Workers accuse police, farmers of brutality

2013-01-17 17:44
Striking farmworkers (Picture: AFP)

Striking farmworkers (Picture: AFP)

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Cape Town - The SA Human Rights Commission (SAHRC) is investigating at least 20 complaints of brutality against striking Western Cape farmworkers, it said on Thursday.

"At the last count, it was 20 complaints, but we're still counting the most recent ones. The complaints are against the police, farmers and private security," SAHRC spokesperson Isaac Mangena said.

He said workers had reported cases of police brutality, racism and inhumane living and working conditions.

SAHRC officials were visiting the affected areas, including De Doorns, to gather information on the cases and help the community lodge complaints.

On Monday, spaza shop worker Letsekang Tlokoane, 25, died when he was allegedly shot with rubber bullets in De Doorns.

The same day, a 10-year-old girl was apparently shot in the eye with a rubber bullet.

Independent Police Investigative Directorate (IPID) spokesperson Moses Dlamini said he had received from the SAHRC numerous cases involving the police, mostly of assault and the use of rubber bullets at close range.

Farmworkers went on strike last year to demand that their daily wage be increased from R69 to R150, and that a coherent land reform programme be implemented. The strike was suspended in December, but resumed last Wednesday in various towns in the province.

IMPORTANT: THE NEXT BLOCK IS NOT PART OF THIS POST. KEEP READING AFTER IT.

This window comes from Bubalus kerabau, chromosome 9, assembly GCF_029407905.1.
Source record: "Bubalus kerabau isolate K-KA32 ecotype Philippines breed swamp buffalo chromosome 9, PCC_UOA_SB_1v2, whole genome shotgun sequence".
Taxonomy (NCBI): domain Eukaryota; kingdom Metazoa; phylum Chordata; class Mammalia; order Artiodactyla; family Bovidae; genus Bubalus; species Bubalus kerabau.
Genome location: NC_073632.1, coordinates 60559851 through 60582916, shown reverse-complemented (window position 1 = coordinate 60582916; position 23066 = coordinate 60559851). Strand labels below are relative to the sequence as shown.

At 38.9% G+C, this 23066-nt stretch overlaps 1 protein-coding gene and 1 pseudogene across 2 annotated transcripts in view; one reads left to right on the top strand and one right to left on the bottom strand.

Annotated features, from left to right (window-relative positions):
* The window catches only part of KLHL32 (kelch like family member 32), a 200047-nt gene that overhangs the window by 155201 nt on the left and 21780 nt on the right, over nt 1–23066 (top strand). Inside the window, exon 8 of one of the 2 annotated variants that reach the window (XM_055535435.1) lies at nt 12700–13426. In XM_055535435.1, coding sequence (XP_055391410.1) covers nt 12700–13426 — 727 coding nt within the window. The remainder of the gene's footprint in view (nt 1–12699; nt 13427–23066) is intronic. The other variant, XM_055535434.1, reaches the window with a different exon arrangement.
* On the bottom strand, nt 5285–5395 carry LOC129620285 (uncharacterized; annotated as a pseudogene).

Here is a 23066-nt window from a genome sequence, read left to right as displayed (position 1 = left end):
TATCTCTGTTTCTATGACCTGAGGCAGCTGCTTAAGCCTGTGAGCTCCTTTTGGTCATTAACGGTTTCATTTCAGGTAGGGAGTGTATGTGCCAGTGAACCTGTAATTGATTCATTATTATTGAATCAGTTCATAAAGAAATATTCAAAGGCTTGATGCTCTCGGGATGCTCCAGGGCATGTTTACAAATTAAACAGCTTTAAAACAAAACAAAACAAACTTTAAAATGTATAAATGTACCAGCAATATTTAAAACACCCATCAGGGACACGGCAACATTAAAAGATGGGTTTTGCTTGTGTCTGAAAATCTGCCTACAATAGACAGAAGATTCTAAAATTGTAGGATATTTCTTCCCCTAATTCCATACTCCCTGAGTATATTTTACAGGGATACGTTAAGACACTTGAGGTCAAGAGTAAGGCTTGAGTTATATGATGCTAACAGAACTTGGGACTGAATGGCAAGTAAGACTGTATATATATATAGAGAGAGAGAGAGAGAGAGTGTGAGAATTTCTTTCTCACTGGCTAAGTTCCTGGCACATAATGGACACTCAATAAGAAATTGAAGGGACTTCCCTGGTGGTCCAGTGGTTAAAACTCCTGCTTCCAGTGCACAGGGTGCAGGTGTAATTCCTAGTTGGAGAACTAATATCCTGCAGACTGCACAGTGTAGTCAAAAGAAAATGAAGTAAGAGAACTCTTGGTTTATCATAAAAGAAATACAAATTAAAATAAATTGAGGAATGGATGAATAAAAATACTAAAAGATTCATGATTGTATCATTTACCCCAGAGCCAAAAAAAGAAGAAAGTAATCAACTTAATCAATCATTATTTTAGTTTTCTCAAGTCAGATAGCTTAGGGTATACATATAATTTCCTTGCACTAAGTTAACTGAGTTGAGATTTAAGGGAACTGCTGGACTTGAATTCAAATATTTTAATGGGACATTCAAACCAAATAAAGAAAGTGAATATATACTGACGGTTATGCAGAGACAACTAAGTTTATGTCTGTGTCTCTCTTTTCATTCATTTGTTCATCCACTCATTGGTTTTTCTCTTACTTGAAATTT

The Congress of SA Trade Unions (Cosatu) announced a week-long suspension of the strike on Tuesday, on condition that Agri SA honour commitments to "local-level" agreements and agree to stop the victimisation of workers.

Both Cosatu's Western Cape secretary Tony Ehrenreich and Agriculture MEC Gerrit van Rensburg said a large number of farmworkers were back at work on Thursday.

However, the Black Association of the Wine and Spirit Industry (Bawsi) said the strike was still on.

"The strike will continue across the province until there is an agreement for better wages and worker protection," said Nosey Pieterse, Bawsi president and general secretary of the Building and Allied Workers' Union of SA.

Pieterse said he represented thousands of striking workers who did not belong to unions.

Minority of workers unionised

The agriculture department estimated the number of permanent and seasonal workers in the province at around 200 000.

Of these, only 5% were unionised, Ehrenreich said.

Despite this figure, he said Cosatu had more influence in the strike than Bawsi did.

"Cosatu is a national organisation with incredible influence and power, with alarming strength. This is not a competition though. We want to work with smaller organisations. Bawsi is a small organisation with significant influence."

At least 180 people had been arrested in connection with the protests since Wednesday last week, mostly for public violence.

Western Cape police spokesperson Andre Traut said marching workers in De Doorns were being monitored on Thursday afternoon.

"No incidents of violence have been reported as yet," he said.

- SAPA
Read more on:    sahrc  |  ipid  |  cosatu  |  tony ehrenreich  |  gerrit van rensburg  |  cape town  |  farmworker protests
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